Though some readers view me as less than a fan of President Barack Obama, in this case, I rise to his defense, and protest the rising volume of comparisons of this oil spill in the Gulf with the devastation brought to the region five years ago by Hurricane Katrina. I view only two significant similarities. The collapse of dams and levies in New Orleans were due to outdated engineering, bad zoning and manmade disaster protection systems long overdue for overhaul. And though the comparison of geography is obvious, it is also an oversimplification. Within days of the Deepwater Horizon capsizing and sinking at sea, the White House mobilized the U.S. Navy, Coast Guard and National Guard.
White House is not the Wizard of Oz
The White House should be able to mobilize the National Guard, Coast Guard and move resources—such as the thousands of gallons of bottled water that the Bush Administration somehow could not manage to deliver into New Orleans in the immediate aftermath of Hurricane Katrina. That and related criticism regarding lack of coordination, poor decision-making and few lessons learned from 9/11 falls fairly on the shoulders of the Bush White House.
However the White House should not be the global expert on every industry. There are no firemen in the White House. If that building caught fire again, the Washington, D.C. Fire Department would respond. The fact that the building has nearly burned to the ground twice is proof of that.
We sometimes view our president and White House through a media prism, presenting an all-knowing, all-seeing Wizard of Oz, able to supply a brain, heart, courage and whatever else is necessary—such as magic submarines and divers who can drop miles into the bottom of the ocean and cap an oil well overnight. Even in countries where the oil industry has been nationalized those solutions do not yet exist.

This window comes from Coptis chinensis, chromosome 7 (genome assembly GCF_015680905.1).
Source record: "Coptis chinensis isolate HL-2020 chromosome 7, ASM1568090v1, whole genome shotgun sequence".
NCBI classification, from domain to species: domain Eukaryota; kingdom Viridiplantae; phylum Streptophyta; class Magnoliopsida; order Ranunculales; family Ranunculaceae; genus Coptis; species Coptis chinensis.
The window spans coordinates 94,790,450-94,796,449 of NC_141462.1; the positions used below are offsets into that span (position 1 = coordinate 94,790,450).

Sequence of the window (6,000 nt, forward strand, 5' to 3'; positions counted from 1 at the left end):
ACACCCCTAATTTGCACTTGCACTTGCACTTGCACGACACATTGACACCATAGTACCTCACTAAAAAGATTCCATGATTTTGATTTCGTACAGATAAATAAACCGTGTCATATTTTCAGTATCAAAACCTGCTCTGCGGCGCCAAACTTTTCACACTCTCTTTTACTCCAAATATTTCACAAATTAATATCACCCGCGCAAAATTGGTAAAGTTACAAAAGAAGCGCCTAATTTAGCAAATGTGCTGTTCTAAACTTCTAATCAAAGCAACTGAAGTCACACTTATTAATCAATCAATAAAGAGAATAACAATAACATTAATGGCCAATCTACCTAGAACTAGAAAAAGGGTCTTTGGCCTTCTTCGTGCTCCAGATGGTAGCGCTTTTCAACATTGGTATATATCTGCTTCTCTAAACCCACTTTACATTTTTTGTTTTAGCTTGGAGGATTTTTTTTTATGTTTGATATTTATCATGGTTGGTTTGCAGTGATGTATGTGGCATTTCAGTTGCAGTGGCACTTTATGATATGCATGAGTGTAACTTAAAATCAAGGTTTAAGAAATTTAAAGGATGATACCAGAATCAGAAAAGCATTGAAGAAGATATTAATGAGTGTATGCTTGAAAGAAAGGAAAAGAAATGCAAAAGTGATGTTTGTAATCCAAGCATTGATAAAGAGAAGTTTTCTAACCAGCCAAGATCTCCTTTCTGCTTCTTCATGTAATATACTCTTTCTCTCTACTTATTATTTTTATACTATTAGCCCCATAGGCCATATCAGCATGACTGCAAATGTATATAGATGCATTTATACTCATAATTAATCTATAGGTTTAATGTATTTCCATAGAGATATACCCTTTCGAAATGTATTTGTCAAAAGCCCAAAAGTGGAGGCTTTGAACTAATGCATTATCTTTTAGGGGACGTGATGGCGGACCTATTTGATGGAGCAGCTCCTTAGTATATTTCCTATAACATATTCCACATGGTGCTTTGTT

Oil industry is global and the United States is a minor player
The Horizon platform was drilling 50 miles off shore, in international waters, more than 5,000 feet below sea level. U.S. government jurisdiction is almost as limited here as it might be with a crime committed in international waters onboard a cruise ship. Instances of murder or even food poisoning might be investigated when a ship pulls into a U.S. port, but the CIA, FBI and even the U.S. Navy have very little jurisdiction until a U.S. citizen is injured, threatened or harmed on the high seas.
Amoco is now a part of BP Oil. Shell Oil is now Royal Dutch Shell. Of the major oil companies of the world, only Exxon/Mobil, Chevron and Conoco remain U.S. based—and all of the major private oil companies combined own/control less than 20 percent of the world’s oil supply and reserves. The vast majority are controlled by various national governments or public/private consortiums like OPEC.
Capping will not stop spills
Though the Republican governors of California and Florida have since issued calls against additional off-shore drilling permits, neither state has offered to cap their existing wells, or forgo the billions in tax revenues, royalties and drilling fees that they currently enjoy. Although President Obama is withholding permits for additional off-shore drilling in Alaska and the mainland coast, he thus far smartly is not calling for an outright ban.
The vast majority of oil spills are more like smaller versions of the Exxon Valdez. Aging and decrepit tankers run ashore, sail with leaking hulls or sail under government flags in vessels that fall under no U.S. jurisdiction or control, until they enter our waters or ports. The last major off-shore well spill in America was in Sacramento, Calif., in 1969. The last spill from a tanker was last year, and the year before that, and the year before that. As long as we import billions of barrels of oil per year, those spills are likely to continue.
Despite the fact that Deepwater Horizon was only in its 80th day of oil production, and there are a few thousand oil wells off U.S. shores, media reports following the spill warned of soaring oil prices. When I left for a recent trip abroad, gas prices were just north of $2.75 a gallon. On return they were down to around $2.50 in time for the heavy travel of Memorial Day weekend. While the devastation by Katrina temporarily shut down dozens of oil refineries, reserves and platforms in the Gulf, causing significant gas price spikes, this ain’t no Katrina. And isn’t it interesting to witness the natural powers of supply and demand?